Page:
For the 10-storey structure under three different earthquake levels, the differences in the storey drift due to the pushover and the MPA methods increase over the structural height. This is presented in Figure 6. In comparison to the exact solutions of THA, all the predictions appear to underestimate the storey drift except those due to the SRSS load pattern under the moderate and major earthquake levels (above 2nd floor) (Figures 6(b) and (c)). The most underestimated predictions are those of pushover procedure with uniform load pattern and MPA including the first mode (1 Mode). The MPA prediction including the first two modes (2 Modes) improves the accuracy especially for the upper stories. However no further improvement is achieved when the first three modes (3 Modes) are included. This is because 80% of the total mass is participated in the fundamental mode for the 10-storey structure. Hence the structure is governed primarily by the first mode responses and the contributions of the higher-order modes are not significant (90% and 95% total mass participations in the first two and three modes respectively). In general, the SRSS pattern produces more accurate results than the other prediction procedures. The slight overestimation of the SRSS pattern under the moderate and major earthquake levels is considered safe in engineering practice. The comparison on the storey drift indicates that the pushover procedure with SRSS pattern is ideal for medium-rise frame-shear-wall structures in which the higher-order modes do not have a significant influence.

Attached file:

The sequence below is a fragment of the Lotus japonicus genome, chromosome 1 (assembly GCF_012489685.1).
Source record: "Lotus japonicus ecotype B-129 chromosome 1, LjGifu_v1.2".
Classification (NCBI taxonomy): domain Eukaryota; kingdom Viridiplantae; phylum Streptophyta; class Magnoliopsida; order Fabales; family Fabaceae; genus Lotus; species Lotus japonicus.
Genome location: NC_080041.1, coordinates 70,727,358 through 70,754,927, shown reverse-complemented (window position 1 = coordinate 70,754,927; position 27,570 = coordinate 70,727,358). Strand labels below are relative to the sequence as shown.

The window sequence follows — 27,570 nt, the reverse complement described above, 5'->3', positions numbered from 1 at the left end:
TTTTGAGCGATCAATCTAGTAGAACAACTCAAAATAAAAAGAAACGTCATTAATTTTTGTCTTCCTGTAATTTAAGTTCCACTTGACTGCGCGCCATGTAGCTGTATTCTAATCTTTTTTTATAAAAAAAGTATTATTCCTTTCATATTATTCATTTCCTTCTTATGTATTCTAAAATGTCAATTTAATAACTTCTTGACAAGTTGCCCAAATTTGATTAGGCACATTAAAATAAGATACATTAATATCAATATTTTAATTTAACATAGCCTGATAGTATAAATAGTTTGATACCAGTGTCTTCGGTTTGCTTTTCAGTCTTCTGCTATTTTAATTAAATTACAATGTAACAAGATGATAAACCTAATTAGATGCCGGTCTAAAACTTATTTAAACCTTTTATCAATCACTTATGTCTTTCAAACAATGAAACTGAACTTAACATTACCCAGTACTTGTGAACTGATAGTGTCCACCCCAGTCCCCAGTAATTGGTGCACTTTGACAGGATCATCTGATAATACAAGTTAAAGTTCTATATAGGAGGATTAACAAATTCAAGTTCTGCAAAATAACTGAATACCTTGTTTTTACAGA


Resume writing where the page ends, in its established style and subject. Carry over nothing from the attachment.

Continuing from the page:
For the 18-storey structure, Figure 7 presents the storey drifts over the structural height for the three earthquake levels. Compared to the findings from the 10-storey structure, both the pushover analysis with uniform load pattern and the MPA including the first mode overly underestimate the storey drift. This is due to the fact that both these prediction methods ignore the effect of higher order modes. Dissimilar to the predictions of the 10-storey structure, the pushover analysis with SRSS pattern provides an accurate estimation for the lower stories. However its prediction starts to deviate from the THA at and above the middle storey which is primarily governed by the higher order modes. This is because in the determination of the SRSS pattern, the effect of higher-order mode on the structural response is taken into account by a fixed proportion which reflects the maximum combined and instantaneous modal effects. Such a SRSS pattern remains unchanged during the entire pushover analysis. Comparing to the results of pushover analysis and MPA 1 Mode, a substantial improvement is achieved in predictions by the MPA when the response contributions of the second mode is included. This is especially true for upper stories. A further improvement can be resulted by including all first three modes in the MPA procedure. Different to the 10-storey structure, the total mass participation in the first mode is only 68% for the 18-storey counterpart. This, together with the 85% and 94% participations in the first two and three modes, indicates that the structure is largely influenced by higher-order modes under earthquake. This further suggests that for high-rise buildings, the MPA procedure including at least the first two modes should be used.